8. This is my latest attempt at an off-center turning to produce an oval shaped tool handle. This was done out of ash. Be kind, I am still learning, as can plainly be seen.
  9. I researched the chatter tool and its use. I found this video and I'm going to make one. Thought you like to see it in action. Remember it only works on end grain.
  10. They are not done yet, but I went to Good Will and hand picked each one from a box that around 50 in it.. Tested for flexability and chose these. At 10 cents each, I'd say a real bargain
  11. Better add some sort of dust collection to this thing before I do anymore testing! This is what the finished “hood” looks like- (in place,top view, underside) Had the ½” plywood from another project. This is just a simple box. I wanted some way to hold it in place and be able to remove it without tools. Made two brackets from 1” aluminum angle “iron” to catch one side and some button magnets for the other side. Dust collection is a 2 ½” angled port that connects into the collection system. (catches, catch close up, magnets) The box sits on the frame and slides into place. The hold down is a large head screw. (catch open, catch in place, catch hold down) Had to buy a few more magnets and the dust collection port. Here is a list of most of the references I investigated during the planning and build of the sander. Not sure how many of the places are still available. http://www.rockslide.org/drum sander.html http://lumberjocks.com/projects/7063 http://lumberjocks.com/wildbill001/blog/26415 http://lumberjocks.com/projects/41979 http://home.mchsi.com/~woodywrkng/DrumSander.html http://lumberjocks.com/wildbill001/blog/26415":http://lumberjocks.com/wildbill001/blog/26415 When I posted this before, there were request to see it in operation. Here's a very short video with natural sound. I learned that it isn't too difficult to get ripple free surfaces. The trick is to maintain a constant feed rate (not like in the video) and I made some push sticks to allow the pieces to be fed completely past the drum head. Well, that’s pretty much it! Thanks for wading through my ramblings. If you have any questions, suggestion, criticisms, or need information, just let me know. Also, if you know of some other neat sites for building these, please add them to the comments to help anyone else get some ideas. Lew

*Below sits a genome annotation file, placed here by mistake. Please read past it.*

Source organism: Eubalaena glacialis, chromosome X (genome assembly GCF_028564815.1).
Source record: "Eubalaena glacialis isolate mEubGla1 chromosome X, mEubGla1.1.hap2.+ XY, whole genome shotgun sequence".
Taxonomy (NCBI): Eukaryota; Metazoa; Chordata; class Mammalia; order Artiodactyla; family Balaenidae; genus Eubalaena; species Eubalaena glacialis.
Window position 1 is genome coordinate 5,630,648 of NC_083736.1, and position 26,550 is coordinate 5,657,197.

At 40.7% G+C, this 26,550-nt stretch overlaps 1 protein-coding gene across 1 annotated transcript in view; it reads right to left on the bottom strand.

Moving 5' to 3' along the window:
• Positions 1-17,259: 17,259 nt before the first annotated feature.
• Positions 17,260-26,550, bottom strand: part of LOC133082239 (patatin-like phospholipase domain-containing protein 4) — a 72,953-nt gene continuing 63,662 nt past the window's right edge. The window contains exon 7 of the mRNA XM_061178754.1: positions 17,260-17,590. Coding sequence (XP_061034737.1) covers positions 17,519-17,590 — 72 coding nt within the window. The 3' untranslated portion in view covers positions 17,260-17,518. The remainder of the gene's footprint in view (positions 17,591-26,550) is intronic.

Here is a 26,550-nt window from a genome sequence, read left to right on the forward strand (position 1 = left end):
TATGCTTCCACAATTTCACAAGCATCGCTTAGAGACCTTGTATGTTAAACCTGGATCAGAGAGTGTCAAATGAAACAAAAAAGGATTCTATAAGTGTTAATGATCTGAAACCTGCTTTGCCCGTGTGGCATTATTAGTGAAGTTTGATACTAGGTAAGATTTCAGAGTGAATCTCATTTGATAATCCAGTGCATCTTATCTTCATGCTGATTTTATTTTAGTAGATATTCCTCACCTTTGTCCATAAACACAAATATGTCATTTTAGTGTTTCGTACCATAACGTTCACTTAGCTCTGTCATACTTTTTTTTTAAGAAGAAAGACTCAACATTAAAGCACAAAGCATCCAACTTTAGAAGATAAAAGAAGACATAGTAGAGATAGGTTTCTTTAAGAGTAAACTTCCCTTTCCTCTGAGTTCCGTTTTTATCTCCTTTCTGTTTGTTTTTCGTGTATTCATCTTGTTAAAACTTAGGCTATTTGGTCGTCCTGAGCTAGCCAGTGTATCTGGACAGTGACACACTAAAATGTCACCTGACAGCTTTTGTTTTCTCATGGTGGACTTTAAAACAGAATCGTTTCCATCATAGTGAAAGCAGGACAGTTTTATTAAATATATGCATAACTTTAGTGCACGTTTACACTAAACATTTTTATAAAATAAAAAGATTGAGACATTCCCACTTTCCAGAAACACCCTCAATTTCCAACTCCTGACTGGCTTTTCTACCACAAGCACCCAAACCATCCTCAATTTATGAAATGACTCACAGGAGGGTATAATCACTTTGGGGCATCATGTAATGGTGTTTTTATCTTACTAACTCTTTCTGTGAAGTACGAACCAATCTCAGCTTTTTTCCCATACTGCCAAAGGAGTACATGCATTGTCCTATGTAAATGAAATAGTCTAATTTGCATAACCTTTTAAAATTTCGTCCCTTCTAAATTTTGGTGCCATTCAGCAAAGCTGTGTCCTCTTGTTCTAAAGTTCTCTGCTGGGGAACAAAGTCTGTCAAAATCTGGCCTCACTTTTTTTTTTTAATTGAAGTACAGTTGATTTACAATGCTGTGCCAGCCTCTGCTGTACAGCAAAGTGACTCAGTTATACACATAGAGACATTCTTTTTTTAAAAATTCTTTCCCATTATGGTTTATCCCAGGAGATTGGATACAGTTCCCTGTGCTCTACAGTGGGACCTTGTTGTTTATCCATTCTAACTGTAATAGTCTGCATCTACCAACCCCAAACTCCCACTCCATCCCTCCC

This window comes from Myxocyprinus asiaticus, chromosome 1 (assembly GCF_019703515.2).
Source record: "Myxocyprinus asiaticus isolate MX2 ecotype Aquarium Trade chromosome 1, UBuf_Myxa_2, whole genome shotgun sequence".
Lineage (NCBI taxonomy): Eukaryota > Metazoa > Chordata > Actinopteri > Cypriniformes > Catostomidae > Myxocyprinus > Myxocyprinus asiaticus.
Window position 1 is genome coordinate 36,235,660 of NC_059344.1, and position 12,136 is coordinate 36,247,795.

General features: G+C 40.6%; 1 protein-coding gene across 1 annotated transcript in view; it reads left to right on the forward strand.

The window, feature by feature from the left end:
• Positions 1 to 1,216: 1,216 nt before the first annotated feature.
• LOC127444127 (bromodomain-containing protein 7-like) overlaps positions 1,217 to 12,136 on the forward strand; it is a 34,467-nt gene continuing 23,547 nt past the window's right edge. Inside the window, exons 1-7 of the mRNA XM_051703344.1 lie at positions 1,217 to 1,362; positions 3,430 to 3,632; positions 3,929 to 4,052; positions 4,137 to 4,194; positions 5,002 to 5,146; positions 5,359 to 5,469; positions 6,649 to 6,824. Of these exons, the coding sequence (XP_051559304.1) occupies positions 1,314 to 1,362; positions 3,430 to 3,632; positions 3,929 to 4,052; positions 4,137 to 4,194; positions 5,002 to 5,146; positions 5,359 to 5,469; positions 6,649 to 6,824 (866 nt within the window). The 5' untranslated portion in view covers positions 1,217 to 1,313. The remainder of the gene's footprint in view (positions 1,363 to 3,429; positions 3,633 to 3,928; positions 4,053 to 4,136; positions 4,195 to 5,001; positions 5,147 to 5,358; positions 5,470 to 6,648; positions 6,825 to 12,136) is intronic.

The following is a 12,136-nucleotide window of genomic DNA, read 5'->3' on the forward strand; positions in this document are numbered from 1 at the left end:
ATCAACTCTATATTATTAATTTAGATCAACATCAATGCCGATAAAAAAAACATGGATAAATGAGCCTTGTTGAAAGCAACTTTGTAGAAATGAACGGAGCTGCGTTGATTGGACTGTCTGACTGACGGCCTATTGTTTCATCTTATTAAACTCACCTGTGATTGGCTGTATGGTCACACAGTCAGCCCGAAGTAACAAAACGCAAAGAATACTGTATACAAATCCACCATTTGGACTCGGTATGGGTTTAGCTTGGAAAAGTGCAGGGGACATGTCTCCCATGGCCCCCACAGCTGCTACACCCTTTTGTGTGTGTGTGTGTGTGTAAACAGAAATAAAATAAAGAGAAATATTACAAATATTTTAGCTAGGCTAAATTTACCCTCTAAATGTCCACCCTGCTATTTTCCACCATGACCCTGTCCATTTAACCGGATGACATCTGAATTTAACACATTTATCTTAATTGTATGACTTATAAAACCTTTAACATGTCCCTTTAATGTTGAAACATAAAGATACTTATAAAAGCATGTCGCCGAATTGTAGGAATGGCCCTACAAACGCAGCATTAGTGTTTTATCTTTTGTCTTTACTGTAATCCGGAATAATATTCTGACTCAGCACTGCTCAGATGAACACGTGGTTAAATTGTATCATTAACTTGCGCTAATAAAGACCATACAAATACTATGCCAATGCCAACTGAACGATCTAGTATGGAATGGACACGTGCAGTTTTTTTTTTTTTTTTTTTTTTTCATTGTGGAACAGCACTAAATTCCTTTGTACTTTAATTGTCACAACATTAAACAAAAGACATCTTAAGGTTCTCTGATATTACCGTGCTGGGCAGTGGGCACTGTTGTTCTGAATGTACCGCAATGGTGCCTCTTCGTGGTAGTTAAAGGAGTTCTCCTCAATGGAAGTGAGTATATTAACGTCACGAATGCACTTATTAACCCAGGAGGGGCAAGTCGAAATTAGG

12. Everyone here knows my project pictures suck. A couple of weeks back, in the Wednesday's Wisdom For Woodturners post, we added an entry from Mike Peace about his shop made light booth (https://youtu.be/waJ00FWTzHk). Also, @Gerald has a great 2 part blog on photography- https://thepatriotwoodworker.com/blogs/entry/24-lets-talk-photography/ . Using both of these resources, this is my interpretation. For me, one of the most important requirement was the thing had to be able to be broken down and easily stored. There just isn't any space left to put stuff. And just as important, because I'm cheap, it had to be inexpensive. Mike Peace's video mentioned the Dollar Store as a source for materials- Great Tip!! So, foam board and strapping tape in hand (shop light was already here)- I made the bottom and back double layers- white and black- and hinged them to be reversible- One extra piece of foam board to shield the light- A piece of white and a piece of black heavy construction paper taped together as a backdrop- A test setup- Mike Peace mentioned a cheap reflective element to help illuminate shadows. Of course, I'll need a better display stand. Broken down and folded. Should fit nicely into a large trash bag to protect it from dust. Some test pictures from my phone; no tripod All together- less than $10. My kind of project!!
  13. The final major part of the assembly is the table. The piece of ¾” Melamine is from the scrap box at the local Vocational School and the piano hinges are pieces left from a project made for my brother in law. The top is reinforced with a frame of ¾” plywood on three sides and a 1” piece of oak on the hinge side. (top and bottom w hinge) The hinge is then screwed to a mounting/adjusting bracket that fits between the two sides of the frame. A slotted hole in each side of the bracket allows for vertical adjustments to assure the table is parallel to the drum. Although not shown, the backs of the slotted piece are covered with PSA sand paper to help prevent slipping during adjustment. The bolts are tightened securely once the table/drum alignment is achieved. (table mount, bracket top, mounting bolt) The opposite end of the table (front of the sander) in screwed to the top of the lift mechanism with countersunk screws Had to buy 2 carriage bolts and nuts.
  14. Now that the drum runs true and the table lift works, it was time to start building the frame. My intention was to use mortise and tenon joinery but my choice of material was 2 x 6 for the top and bottom of the sides. This was larger than my mortiser could handle. I know, I could have chopped them out by hand. I opted for half lap joints. The overall width of the frame is 23” and the table height is about 31”. The length, at the bottom, is about 36”. The table is 16” x 24”. The frame is made of pine 2 x 4 and 2 x 6. All the joints are glued and screwed. The table is a piece of ¾” Melamine with ¾” plywood support and a 1” oak piece for the pivot hinge. These photos are from the dry fit. I’m gonna need to get some more clamps! (View 1,2,3,4) To increase the structural integrity, I added two 2 x 4 cross members at the bottom of the front and back of the frame. You will be able to see them in a later section.